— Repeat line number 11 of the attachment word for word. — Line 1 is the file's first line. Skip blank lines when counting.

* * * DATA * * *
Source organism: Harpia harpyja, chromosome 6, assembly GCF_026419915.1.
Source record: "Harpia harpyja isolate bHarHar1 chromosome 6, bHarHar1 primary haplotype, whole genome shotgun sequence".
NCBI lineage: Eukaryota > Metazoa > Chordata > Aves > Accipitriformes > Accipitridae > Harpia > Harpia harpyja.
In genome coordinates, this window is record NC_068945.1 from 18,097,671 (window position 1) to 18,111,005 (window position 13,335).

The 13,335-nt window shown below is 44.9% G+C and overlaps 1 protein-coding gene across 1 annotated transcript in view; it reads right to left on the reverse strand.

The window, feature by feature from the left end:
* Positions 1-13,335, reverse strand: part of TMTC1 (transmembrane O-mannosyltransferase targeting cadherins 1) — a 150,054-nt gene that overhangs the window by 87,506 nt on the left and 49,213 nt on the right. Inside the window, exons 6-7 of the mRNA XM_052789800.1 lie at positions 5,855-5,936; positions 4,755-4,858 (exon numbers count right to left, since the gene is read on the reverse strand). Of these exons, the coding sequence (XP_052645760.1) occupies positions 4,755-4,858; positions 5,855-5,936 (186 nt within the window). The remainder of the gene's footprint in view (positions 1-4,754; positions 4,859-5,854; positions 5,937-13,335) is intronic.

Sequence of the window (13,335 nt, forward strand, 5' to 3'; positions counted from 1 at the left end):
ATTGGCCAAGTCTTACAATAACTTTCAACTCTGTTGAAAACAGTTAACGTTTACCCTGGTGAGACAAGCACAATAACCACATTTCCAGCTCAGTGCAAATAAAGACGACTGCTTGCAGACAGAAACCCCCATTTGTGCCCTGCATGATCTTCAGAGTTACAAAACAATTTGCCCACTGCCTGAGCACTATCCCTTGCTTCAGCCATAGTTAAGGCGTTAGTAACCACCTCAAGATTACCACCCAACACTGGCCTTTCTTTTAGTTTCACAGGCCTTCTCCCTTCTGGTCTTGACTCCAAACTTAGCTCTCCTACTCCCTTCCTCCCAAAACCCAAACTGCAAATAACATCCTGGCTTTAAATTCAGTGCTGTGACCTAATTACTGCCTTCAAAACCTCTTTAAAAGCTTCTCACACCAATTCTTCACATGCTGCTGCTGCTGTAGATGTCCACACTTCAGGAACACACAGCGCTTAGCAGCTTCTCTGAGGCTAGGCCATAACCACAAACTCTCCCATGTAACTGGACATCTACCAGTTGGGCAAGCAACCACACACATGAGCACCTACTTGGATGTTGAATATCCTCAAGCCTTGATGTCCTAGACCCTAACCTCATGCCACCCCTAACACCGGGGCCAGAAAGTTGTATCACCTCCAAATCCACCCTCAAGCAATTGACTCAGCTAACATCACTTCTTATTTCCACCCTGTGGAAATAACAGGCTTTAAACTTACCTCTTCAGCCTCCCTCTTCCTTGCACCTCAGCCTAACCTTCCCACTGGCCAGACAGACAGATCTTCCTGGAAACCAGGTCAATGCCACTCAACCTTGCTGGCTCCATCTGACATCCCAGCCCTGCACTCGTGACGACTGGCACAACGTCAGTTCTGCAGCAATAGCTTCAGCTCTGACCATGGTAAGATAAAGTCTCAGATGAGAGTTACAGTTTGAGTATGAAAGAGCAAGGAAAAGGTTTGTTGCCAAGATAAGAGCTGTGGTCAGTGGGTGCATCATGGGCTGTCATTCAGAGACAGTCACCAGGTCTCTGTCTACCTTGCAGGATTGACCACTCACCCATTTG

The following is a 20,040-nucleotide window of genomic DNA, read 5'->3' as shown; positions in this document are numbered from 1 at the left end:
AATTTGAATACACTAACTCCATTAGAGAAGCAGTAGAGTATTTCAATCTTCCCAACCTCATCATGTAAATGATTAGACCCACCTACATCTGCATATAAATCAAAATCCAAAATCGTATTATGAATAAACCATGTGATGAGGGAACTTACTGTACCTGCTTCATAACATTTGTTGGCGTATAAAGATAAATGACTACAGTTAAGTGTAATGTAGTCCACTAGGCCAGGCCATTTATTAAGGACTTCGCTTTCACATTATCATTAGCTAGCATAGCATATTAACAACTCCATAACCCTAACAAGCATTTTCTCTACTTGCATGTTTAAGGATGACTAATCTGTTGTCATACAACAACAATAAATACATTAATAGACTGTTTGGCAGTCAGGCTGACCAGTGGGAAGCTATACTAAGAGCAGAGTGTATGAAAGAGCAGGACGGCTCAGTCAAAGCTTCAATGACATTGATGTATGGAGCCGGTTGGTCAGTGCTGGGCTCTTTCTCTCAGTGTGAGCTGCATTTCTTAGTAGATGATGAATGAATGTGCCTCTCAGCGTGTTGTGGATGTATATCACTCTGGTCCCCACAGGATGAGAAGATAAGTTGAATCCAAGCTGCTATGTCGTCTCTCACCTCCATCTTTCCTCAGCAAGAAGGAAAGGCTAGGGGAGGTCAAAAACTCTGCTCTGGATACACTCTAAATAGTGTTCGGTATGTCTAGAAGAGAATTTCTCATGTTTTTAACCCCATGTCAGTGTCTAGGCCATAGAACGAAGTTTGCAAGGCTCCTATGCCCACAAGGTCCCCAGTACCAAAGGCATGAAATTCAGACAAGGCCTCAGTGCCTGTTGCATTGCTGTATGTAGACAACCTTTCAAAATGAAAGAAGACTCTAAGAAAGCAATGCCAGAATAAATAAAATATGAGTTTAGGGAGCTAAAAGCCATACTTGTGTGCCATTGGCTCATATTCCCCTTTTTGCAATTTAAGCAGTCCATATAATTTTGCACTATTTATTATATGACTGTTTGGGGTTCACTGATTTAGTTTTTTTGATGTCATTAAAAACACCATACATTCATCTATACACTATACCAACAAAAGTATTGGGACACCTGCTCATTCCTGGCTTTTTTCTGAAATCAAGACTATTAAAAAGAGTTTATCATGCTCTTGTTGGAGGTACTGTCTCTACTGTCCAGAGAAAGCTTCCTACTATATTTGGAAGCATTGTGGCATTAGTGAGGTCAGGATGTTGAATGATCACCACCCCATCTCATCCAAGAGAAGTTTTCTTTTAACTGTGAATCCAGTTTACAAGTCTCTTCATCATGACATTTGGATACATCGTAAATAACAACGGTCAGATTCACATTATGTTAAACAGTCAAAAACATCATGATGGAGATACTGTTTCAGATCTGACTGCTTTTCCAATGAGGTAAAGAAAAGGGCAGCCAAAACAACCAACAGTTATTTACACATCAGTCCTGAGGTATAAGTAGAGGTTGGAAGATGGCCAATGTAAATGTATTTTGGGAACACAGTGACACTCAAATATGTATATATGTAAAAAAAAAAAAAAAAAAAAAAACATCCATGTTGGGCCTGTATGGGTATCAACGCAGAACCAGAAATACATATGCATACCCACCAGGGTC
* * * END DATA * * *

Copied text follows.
AATTTGAATACACTAACTCCATTAGAGAAGCAGTAGAGTATTTCAATCTTCCCAACCTCATCATGTAAATGATTAGACCCACCTACATCTGCATATAAATCAAAATCCAAAATCGTATTATGAATAAACCATGTGATGAGGGAACTTACTGTACCTGCTTCATAACATTTGTTGGCGTATAAAGATAAATGACTACAGTTAAGTGTAATGTAGTCCACTAGGCCAGGCCATTTATTAAGGACTTCGCTTTCACATTATCATTAGCTAGCATAGCATATTAACAACTCCATAACCCTAACAAGCATTTTCTCTACTTGCATGTTTAAGGATGACTAATCTGTTGTCATACAACAACAATAAATACATTAATAGACTGTTTGGCAGTCAGGCTGACCAGTGGGAAGCTATACTAAGAGCAGAGTGTATGAAAGAGCAGGACGGCTCAGTCAAAGCTTCAATGACATTGATGTATGGAGCCGGTTGGTCAGTGCTGGGCTCTTTCTCTCAGTGTGAGCTGCATTTCTTAGTAGATGATGAATGAATGTGCCTCTCAGCGTGTTGTGGATGTATATCACTCTGGTCCCCACAGGATGAGAAGATAAGTTGAATCCAAGCTGCTATGTCGTCTCTCACCTCCATCTTTCCTCAGCAAGAAGGAAAGGCTAGGGGAGGTCAAAAACTCTGCTCTGGATACACTCTAAATAGTGTTCGGTATGTCTAGAAGAGAATTTCTCATGTTTTTAACCCCATGTCAGTGTCTAGGCCATAGAACGAAGTTTGCAAGGCTCCTATGCCCACAAGGTCCCCAGTACCAAAGGCATGAAATTCAGACAAGGCCTCAGTGCCTGTTGCATTGCTGTATGTAGACAACCTTTCAAAATGAAAGAAGACTCTAAGAAAGCAATGCCAGAATAAATAAAATATGAGTTTAGGGAGCTAAAAGCCATACTTGTGTGCCATTGGCTCATATTCCCCTTTTTGCAATTTAAGCAGTCCATATAATTTTGCACTATTTATTATATGACTGTTTGGGGTTCACTGATTTAGTTTTTTTGATGTCATTAAAAACACCATACATTCATCTATACACTATACCAACAAAAGTATTGGGACACCTGCTCATTCCTGGCTTTTTTCTGAAATCAAGACTATTAAAAAGAGTTTATCATGCTCTTGTTGGAGGTACTGTCTCTACTGTCCAGAGAAAGCTTCCTACTATATTTGGAAGCATTGTGGCATTAGTGAGGTCAGGATGTTGAATGATCACCACCCCATCTCATCCAAGAGAAGTTTTCTTTTAACTGTGAATCCAGTTTACAAGTCTCTTCATCATGACATTTGGATACATCGTAAATAACAACGGTCAGATTCACATTATGTTAAACAGTCAAAAACATCATGATGGAGATACTGTTTCAGATCTGACTGCTTTTCCAATGAGGTAAAGAAAAGGGCAGCCAAAACAACCAACAGTTATTTACACATCAGTCCTGAGGTATAAGTAGAGGTTGGAAGATGGCCAATGTAAATGTATTTTGGGAACACAGTGACACTCAAATATGTATATATGTAAAAAAAAAAAAAAAAAAAAAAACATCCATGTTGGGCCTGTATGGGTATCAACGCAGAACCAGAAATACATATGCATACCCACCAGGGTC